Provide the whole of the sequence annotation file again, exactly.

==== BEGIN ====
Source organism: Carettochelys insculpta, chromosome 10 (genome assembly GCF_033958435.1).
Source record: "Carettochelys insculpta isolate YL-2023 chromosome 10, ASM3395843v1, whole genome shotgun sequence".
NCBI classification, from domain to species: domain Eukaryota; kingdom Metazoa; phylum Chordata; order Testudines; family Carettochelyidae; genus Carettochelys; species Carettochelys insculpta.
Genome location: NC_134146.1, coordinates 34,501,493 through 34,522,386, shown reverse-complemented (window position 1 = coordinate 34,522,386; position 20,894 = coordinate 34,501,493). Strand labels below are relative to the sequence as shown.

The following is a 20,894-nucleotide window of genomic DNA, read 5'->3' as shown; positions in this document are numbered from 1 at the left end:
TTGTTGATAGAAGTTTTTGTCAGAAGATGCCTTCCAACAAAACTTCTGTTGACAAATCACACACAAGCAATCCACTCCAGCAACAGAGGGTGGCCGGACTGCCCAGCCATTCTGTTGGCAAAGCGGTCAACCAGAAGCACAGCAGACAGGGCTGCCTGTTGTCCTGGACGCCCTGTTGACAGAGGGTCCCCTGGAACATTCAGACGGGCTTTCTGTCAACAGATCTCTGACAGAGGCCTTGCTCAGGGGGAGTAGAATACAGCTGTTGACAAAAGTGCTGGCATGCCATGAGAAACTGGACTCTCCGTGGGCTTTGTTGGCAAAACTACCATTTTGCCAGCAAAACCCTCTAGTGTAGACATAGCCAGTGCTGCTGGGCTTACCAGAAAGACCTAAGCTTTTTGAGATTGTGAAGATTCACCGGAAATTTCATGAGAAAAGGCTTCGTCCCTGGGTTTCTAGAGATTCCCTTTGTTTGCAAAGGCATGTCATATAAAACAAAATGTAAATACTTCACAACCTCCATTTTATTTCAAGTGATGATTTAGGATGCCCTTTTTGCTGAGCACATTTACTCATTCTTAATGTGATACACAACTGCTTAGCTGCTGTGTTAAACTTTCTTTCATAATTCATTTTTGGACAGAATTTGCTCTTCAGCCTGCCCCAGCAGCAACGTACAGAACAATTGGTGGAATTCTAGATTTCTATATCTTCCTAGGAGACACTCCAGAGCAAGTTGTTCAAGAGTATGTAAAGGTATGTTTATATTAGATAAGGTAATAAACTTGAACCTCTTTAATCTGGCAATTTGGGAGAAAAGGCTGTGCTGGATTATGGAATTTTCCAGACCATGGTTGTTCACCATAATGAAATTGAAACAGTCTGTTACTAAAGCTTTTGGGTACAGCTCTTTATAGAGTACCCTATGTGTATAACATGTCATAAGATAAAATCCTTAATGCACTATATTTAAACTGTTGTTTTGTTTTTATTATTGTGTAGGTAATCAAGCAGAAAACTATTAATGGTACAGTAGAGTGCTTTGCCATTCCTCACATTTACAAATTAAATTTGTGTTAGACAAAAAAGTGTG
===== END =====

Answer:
Source organism: Carettochelys insculpta, chromosome 10 (genome assembly GCF_033958435.1).
Source record: "Carettochelys insculpta isolate YL-2023 chromosome 10, ASM3395843v1, whole genome shotgun sequence".
NCBI classification, from domain to species: domain Eukaryota; kingdom Metazoa; phylum Chordata; order Testudines; family Carettochelyidae; genus Carettochelys; species Carettochelys insculpta.
Genome location: NC_134146.1, coordinates 34,501,493 through 34,522,386, shown reverse-complemented (window position 1 = coordinate 34,522,386; position 20,894 = coordinate 34,501,493). Strand labels below are relative to the sequence as shown.

The following is a 20,894-nucleotide window of genomic DNA, read 5'->3' as shown; positions in this document are numbered from 1 at the left end:
TTGTTGATAGAAGTTTTTGTCAGAAGATGCCTTCCAACAAAACTTCTGTTGACAAATCACACACAAGCAATCCACTCCAGCAACAGAGGGTGGCCGGACTGCCCAGCCATTCTGTTGGCAAAGCGGTCAACCAGAAGCACAGCAGACAGGGCTGCCTGTTGTCCTGGACGCCCTGTTGACAGAGGGTCCCCTGGAACATTCAGACGGGCTTTCTGTCAACAGATCTCTGACAGAGGCCTTGCTCAGGGGGAGTAGAATACAGCTGTTGACAAAAGTGCTGGCATGCCATGAGAAACTGGACTCTCCGTGGGCTTTGTTGGCAAAACTACCATTTTGCCAGCAAAACCCTCTAGTGTAGACATAGCCAGTGCTGCTGGGCTTACCAGAAAGACCTAAGCTTTTTGAGATTGTGAAGATTCACCGGAAATTTCATGAGAAAAGGCTTCGTCCCTGGGTTTCTAGAGATTCCCTTTGTTTGCAAAGGCATGTCATATAAAACAAAATGTAAATACTTCACAACCTCCATTTTATTTCAAGTGATGATTTAGGATGCCCTTTTTGCTGAGCACATTTACTCATTCTTAATGTGATACACAACTGCTTAGCTGCTGTGTTAAACTTTCTTTCATAATTCATTTTTGGACAGAATTTGCTCTTCAGCCTGCCCCAGCAGCAACGTACAGAACAATTGGTGGAATTCTAGATTTCTATATCTTCCTAGGAGACACTCCAGAGCAAGTTGTTCAAGAGTATGTAAAGGTATGTTTATATTAGATAAGGTAATAAACTTGAACCTCTTTAATCTGGCAATTTGGGAGAAAAGGCTGTGCTGGATTATGGAATTTTCCAGACCATGGTTGTTCACCATAATGAAATTGAAACAGTCTGTTACTAAAGCTTTTGGGTACAGCTCTTTATAGAGTACCCTATGTGTATAACATGTCATAAGATAAAATCCTTAATGCACTATATTTAAACTGTTGTTTTGTTTTTATTATTGTGTAGGTAATCAAGCAGAAAACTATTAATGGTACAGTAGAGTGCTTTGCCATTCCTCACATTTACAAATTAAATTTGTGTTAGACAAAAAAGTGTG